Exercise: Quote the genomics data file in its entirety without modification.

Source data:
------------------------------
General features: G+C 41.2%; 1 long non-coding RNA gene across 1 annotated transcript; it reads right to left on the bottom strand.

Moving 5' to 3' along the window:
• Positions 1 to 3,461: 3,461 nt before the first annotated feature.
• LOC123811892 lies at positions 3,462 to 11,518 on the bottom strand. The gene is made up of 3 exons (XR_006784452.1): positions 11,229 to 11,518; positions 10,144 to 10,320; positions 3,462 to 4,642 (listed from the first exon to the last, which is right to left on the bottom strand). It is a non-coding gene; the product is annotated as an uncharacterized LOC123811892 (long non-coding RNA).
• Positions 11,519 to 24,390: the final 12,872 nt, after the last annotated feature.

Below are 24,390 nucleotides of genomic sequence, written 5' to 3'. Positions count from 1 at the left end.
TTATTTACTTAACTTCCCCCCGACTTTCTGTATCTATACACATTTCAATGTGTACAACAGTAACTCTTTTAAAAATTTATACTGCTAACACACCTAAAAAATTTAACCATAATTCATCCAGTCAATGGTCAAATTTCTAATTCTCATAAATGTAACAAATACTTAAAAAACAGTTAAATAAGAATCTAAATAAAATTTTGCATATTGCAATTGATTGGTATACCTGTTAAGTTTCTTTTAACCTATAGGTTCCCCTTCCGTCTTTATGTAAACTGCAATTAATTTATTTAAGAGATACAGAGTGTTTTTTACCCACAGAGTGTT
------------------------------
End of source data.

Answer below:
General features: G+C 41.2%; 1 long non-coding RNA gene across 1 annotated transcript; it reads right to left on the bottom strand.

Moving 5' to 3' along the window:
• Positions 1 to 3,461: 3,461 nt before the first annotated feature.
• LOC123811892 lies at positions 3,462 to 11,518 on the bottom strand. The gene is made up of 3 exons (XR_006784452.1): positions 11,229 to 11,518; positions 10,144 to 10,320; positions 3,462 to 4,642 (listed from the first exon to the last, which is right to left on the bottom strand). It is a non-coding gene; the product is annotated as an uncharacterized LOC123811892 (long non-coding RNA).
• Positions 11,519 to 24,390: the final 12,872 nt, after the last annotated feature.

Below are 24,390 nucleotides of genomic sequence, written 5' to 3'. Positions count from 1 at the left end.
TTATTTACTTAACTTCCCCCCGACTTTCTGTATCTATACACATTTCAATGTGTACAACAGTAACTCTTTTAAAAATTTATACTGCTAACACACCTAAAAAATTTAACCATAATTCATCCAGTCAATGGTCAAATTTCTAATTCTCATAAATGTAACAAATACTTAAAAAACAGTTAAATAAGAATCTAAATAAAATTTTGCATATTGCAATTGATTGGTATACCTGTTAAGTTTCTTTTAACCTATAGGTTCCCCTTCCGTCTTTATGTAAACTGCAATTAATTTATTTAAGAGATACAGAGTGTTTTTTACCCACAGAGTGTT